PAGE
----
Thursday, 11 June 2009

Humility

Anthony Daniels, prompted by a book of photographs (ironically titled 'Kombinat: Industrial Ruins of the Golden Era'), meditates on the awful landscapes of post-industrial Romania:

'...the vast industrial complexes built under Ceauscescu in Romania...have, as the title suggests, fallen into ruins; they fell into ruins the moment captive markets for whatever they produced were freed to buy anything else. Untold acres of land are now deserts of crumbling ferro-concrete towers, surrounded by polluted land of evil coloration, with pools of water that could almost serve as national repositories for toxic chemicals. Steel rods emerge from much of the concrete, twisted like the antennae of insects in their death agony...

Fields of rubble; forests of abandoned chimneys; enormous skeletons of concrete girders; vast vertical plains of corrugated iron and smashed windows; processions of square concrete columns leading nowhere except to churned-up wasteland; rusting iron staircases rising or falling to or from a void; immense trellises of ironwork, supporting nothing; crumbling concrete tanks, silos, and water towers. It is as if a gray-brown organism that solidified into immovable detritus had invaded the earth and spread malignantly, eating up the landscape for miles around...

No humans are to be seen; one has the impression that, at last, an environment has been created in which even rats cannot live. All that survives in the wasteland is a spiky, dry vegetation that takes on the same coloration as the ruins and that is able to grow where there is much cadmium, arsenic, lead, manganese, and other metals in the soil.'

He sees the industrial ruins as a grave and horrible memorial to the false faith of communism and the urge to re-make the world inherent in the modernism of Corbusier and his like. But we shouldn't sorrowfully but smugly shake our heads, thanking God that it didn't happen here. The blindly modernising radical impulse may not have the same scope for destructiveness in our country; but it can still create a mess and we need to beadily look out for it.

I was prompted to remember David Miliband's ridiculously juvenile interview on the Today programme this week: full of progressive nonsense about making 'the unconventional, conventional' and pointing to last Autumn's bank rescues as an example of brave 'radicalism'. To adapt Tacitus: 'they made a wasteland and called it radical'.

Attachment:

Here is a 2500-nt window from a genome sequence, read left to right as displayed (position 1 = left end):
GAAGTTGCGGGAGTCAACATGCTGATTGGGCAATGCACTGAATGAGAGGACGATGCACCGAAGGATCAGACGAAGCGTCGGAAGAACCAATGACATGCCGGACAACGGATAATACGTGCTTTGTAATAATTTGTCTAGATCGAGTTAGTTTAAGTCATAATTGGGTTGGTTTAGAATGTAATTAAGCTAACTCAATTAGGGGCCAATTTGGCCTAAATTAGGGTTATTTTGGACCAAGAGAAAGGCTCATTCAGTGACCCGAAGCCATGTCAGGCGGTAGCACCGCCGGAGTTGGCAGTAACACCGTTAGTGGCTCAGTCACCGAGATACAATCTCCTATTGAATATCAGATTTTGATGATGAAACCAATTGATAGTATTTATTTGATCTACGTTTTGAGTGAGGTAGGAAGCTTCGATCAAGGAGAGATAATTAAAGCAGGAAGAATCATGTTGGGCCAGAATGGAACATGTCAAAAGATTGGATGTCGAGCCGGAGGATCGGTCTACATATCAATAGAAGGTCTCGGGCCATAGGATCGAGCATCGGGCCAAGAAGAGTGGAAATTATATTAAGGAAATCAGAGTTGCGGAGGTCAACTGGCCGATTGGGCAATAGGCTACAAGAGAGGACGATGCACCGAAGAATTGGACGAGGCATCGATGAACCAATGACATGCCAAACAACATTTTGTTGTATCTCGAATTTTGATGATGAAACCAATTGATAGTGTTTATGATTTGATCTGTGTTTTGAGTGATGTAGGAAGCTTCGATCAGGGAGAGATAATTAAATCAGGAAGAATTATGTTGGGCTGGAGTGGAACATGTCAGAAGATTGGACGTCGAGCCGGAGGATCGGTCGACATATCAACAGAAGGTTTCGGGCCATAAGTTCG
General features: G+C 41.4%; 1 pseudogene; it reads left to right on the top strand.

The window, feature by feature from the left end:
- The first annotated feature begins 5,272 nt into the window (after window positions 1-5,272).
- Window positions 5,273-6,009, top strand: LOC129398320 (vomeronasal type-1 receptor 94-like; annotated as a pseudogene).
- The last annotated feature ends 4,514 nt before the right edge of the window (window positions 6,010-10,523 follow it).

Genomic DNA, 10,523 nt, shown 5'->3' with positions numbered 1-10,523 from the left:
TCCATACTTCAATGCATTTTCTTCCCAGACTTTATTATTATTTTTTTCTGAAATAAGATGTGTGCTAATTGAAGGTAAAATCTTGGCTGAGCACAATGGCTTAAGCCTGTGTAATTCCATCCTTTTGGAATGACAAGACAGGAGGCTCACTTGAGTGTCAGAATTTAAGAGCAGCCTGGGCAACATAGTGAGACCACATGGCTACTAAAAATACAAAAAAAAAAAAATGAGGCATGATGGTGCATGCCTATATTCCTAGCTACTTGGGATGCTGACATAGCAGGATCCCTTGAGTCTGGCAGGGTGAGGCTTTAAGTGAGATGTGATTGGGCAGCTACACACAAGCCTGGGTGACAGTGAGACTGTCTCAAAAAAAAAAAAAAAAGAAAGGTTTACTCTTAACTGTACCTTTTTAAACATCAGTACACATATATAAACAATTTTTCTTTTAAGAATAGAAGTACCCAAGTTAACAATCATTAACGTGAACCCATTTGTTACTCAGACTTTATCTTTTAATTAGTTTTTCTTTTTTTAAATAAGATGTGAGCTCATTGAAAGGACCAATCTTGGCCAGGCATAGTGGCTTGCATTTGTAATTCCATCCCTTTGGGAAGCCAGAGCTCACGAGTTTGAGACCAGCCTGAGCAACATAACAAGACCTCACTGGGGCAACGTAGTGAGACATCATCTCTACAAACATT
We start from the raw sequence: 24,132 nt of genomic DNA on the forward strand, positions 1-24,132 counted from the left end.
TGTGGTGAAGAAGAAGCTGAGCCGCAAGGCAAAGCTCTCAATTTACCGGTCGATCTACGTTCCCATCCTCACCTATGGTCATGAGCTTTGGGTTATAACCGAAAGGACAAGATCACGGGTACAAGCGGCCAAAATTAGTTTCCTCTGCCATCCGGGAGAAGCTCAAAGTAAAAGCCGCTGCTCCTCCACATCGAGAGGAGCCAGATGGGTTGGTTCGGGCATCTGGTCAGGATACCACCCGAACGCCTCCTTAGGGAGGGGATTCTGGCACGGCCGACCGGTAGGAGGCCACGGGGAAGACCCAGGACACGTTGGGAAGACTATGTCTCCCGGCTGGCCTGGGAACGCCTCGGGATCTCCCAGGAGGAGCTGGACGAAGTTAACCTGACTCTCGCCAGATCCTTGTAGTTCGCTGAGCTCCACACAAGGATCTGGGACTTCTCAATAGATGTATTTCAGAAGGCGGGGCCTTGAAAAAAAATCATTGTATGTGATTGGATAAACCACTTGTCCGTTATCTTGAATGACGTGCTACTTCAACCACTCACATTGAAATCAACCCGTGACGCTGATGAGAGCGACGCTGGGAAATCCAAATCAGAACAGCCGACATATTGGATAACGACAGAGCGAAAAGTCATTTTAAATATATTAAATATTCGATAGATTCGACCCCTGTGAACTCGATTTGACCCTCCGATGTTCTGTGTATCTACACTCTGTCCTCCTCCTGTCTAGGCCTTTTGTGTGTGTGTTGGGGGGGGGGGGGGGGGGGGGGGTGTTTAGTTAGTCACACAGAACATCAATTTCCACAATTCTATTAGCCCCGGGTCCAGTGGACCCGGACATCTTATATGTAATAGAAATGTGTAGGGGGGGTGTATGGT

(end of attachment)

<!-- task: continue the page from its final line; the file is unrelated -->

And they're not finished. I'm not sure whether it's laughable or chilling but he declared Labour's mission as 'half complete in respect of political reform, it’s half complete in respect of economic reform, it's half complete in respect of social reform'. I'm just surprised he didn't throw the environment in: it provides huge scope for overly-confident and disastrous application of know-better-than-thou policy.

I fear for the health of our politics and democracy if they sincerely believe they have a last shot at radically recasting our constitution. As a previous post indicates I'm all in favour of reform but I just don't trust this lot of Year Zero-ers to do it well. You can guarantee that plenty of babies will be defenstrated and some particularly dirty bathwater introduced for us to wallow in.

It's the childishly destructive lack of humility and respect with regard to what we've inherited that is so egregious. This book of photographs should be presented to all the Millibanding meddlers as a sort of memento mori, for them to reflect on the limits of reason, the imperfectability of the world, and how radical intentions go awry.

As Daniels says in his conclusion:

'Man is free, no doubt, but to what extent does the past weigh on him? There is no doubt that what we see in these photographs is highly oppressive. We cannot just say, “Well, we’ll start out again, as from new, as if nothing had happened,” because the attempt to start out anew is what produced the catastrophe in the first place.'

2 comments:

Gadjo Dilo said...

Hmmm, I find the prose a little over-egged. Colo(u)ration is not of itself 'evil', for a start. True, one can see run-down Communist-era factories here in Romania. One can also see plenty of normal people getting on with their lives and ignoring them (the great Romanian virtue, it seems). I'm sure one could compile a great picture book from these images, as one could of smug overfed bankers at play on their country estates; I'll send you a copy of the former if you'll send me a copy of the latter :-)

worm said...

hi Gaw, this is an interesting piece, and I did write a big reply, but it got so big I decided to post it as a piece on my blog instead!